Changing Crops in San Luis Valley

ALAMOSA, CO — In Colorado’s San Luis Valley, water is becoming more and more valuable. Surface water is drying up and groundwater is steadily increasing in price. The valleys main use is farming, requiring complex irrigation systems to carry water over long distances. Many of the crops grown here are water intensive.

“Without agriculture, the Valley would suffer,” said Cleave Simpson, general manager of the Rio Grande Water District and fourth-generation farmer. “We built an agricultural community around a water system that we don’t have anymore.”

To deter the farmers from using excessive amounts of groundwater, the district has begun to impose fees. $75 for every acre foot (326,000 gallons) of water pumped from the aquifer which is being drained because of the lack of surface water caused by the recent droughts.

They’re down nearly a million acre feet, almost half a million olympic sized swimming pools.

State government officials have ordered San Luis Valley farmers to let the aquifer recharge with at least 910,000 acre feet by 2030. If they don’t meet that order, many or most of the farmers in the area will receive a cease and desist notice and be forced to stop farming, Simpson said.

Currently, the RGWD is paying farmers them to stop farming for a year.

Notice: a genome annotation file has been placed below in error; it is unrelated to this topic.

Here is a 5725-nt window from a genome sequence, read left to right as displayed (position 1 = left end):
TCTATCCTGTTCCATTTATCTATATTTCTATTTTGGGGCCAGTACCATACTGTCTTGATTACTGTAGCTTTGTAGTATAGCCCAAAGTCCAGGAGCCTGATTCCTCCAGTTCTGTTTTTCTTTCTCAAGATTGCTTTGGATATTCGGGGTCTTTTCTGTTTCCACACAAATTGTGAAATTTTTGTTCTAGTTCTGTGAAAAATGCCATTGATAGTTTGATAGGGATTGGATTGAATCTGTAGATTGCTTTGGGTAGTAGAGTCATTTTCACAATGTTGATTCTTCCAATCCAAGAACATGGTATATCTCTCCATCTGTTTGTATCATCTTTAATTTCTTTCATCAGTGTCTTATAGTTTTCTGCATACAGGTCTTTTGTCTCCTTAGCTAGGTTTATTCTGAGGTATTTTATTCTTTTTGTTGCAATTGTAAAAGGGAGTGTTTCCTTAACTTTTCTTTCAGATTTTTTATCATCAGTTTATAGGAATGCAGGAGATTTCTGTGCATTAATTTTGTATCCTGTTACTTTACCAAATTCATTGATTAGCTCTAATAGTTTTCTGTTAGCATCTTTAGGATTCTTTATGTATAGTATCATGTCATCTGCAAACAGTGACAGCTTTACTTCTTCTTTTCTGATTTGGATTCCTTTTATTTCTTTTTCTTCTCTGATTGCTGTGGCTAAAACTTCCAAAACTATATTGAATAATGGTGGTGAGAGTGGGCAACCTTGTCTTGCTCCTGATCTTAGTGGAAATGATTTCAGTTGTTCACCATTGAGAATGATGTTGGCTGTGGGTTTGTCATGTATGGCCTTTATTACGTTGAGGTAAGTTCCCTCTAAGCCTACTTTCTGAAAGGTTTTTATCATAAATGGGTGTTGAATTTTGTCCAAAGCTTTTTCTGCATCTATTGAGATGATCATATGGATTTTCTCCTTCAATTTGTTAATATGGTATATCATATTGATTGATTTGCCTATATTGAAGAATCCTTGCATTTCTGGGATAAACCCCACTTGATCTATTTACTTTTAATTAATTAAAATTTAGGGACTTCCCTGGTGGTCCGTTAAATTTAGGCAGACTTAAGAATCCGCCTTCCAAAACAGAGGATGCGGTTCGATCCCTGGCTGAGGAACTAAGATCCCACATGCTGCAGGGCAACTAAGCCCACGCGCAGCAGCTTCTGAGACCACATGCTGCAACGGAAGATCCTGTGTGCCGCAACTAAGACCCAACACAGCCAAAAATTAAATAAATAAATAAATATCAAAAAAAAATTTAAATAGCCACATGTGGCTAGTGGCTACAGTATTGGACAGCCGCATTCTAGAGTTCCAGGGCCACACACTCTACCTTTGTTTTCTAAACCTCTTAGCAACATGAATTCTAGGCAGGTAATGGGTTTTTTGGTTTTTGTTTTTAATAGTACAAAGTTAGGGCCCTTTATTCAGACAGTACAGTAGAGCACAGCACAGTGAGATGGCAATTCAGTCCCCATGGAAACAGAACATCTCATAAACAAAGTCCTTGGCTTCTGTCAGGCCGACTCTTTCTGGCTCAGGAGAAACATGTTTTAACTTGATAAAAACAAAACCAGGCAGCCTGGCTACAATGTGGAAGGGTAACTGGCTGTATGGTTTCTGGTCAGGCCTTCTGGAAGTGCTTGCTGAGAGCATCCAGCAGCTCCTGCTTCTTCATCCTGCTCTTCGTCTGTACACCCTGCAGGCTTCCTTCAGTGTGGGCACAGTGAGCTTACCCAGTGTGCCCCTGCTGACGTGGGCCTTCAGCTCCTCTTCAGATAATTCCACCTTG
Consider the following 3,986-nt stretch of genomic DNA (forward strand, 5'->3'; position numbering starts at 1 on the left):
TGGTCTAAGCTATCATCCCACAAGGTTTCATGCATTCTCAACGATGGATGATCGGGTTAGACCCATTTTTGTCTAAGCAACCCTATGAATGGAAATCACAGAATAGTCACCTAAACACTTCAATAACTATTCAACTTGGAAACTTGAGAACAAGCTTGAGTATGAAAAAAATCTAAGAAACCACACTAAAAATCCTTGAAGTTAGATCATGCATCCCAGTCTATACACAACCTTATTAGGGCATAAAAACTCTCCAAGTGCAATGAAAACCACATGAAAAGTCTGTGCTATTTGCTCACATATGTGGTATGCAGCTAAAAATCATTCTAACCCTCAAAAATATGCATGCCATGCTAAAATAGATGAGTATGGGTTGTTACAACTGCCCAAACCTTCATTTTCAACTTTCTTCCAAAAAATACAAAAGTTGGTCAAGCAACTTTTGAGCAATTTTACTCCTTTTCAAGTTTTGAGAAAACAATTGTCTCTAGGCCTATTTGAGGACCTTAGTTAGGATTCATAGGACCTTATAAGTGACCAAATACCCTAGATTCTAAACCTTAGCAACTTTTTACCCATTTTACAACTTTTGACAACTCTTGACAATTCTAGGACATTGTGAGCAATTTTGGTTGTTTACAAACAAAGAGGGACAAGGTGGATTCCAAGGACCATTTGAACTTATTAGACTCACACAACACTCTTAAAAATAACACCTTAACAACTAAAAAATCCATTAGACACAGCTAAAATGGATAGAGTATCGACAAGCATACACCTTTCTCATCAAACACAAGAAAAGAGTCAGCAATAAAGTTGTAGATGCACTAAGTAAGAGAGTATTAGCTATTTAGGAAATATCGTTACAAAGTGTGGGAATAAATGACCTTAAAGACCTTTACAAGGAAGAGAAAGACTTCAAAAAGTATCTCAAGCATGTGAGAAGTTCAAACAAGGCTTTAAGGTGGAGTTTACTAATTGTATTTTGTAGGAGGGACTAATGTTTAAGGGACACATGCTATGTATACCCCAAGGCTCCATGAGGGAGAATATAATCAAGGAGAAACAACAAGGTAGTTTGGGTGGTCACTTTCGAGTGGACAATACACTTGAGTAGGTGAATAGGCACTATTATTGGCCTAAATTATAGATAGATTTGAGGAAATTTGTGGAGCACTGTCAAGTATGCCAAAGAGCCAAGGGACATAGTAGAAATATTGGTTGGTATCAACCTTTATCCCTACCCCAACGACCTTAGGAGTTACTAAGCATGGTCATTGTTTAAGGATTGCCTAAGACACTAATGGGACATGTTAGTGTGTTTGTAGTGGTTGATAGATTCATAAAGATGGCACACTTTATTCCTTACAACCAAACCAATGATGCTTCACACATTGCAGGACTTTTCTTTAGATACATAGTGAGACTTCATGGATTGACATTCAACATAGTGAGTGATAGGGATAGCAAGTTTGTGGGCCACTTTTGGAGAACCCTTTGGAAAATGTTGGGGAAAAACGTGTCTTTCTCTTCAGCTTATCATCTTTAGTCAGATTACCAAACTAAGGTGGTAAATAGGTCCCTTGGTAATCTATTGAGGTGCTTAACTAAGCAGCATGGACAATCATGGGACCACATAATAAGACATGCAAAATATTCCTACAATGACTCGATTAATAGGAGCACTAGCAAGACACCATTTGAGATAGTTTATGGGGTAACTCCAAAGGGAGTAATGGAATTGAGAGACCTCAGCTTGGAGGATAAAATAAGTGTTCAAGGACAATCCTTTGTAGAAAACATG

A farmer with a crop like alfalfa, the most water intensive in the valley, will stop making a profit with the continually rising cost of water, said Simpson.

“We should be leading change, not responding to it,” he said. “I don’t know what the future looks like.”

“We have to stop manipulating resources,” said Christine Canaly, director of the San Luis Valley Eco Council. “We need good land stewards.”

Simpson has begun to adapt to the new water shortages, growing industrial hemp, a water-efficient and profitable crop. It’s becoming more common around the valley. A few farmers have also started to grow quinoa and several other water efficient crops.

But the harvesting and marketing of those crops is hard, and many farmers would rather pay for more water.

Many of these water efficient crops are easier to grow in the Midwest, where water isn’t as hard to find. If farmers here in the valley can grow hemp and quinoa, then Midwestern farmers will likely realize that they can too. And do it far more efficiently with higher profit margins, said Simpson.

The 90-day growing season in the valley doesn’t help growers, limiting their choice of crops.

Converting water hungry crops like alfalfa to more sustainable ones like industrial hemp and quinoa will help reduce water usage in the valley, Simpson said. “But if Mother Nature doesn’t stop the drought, then it won’t do much.”

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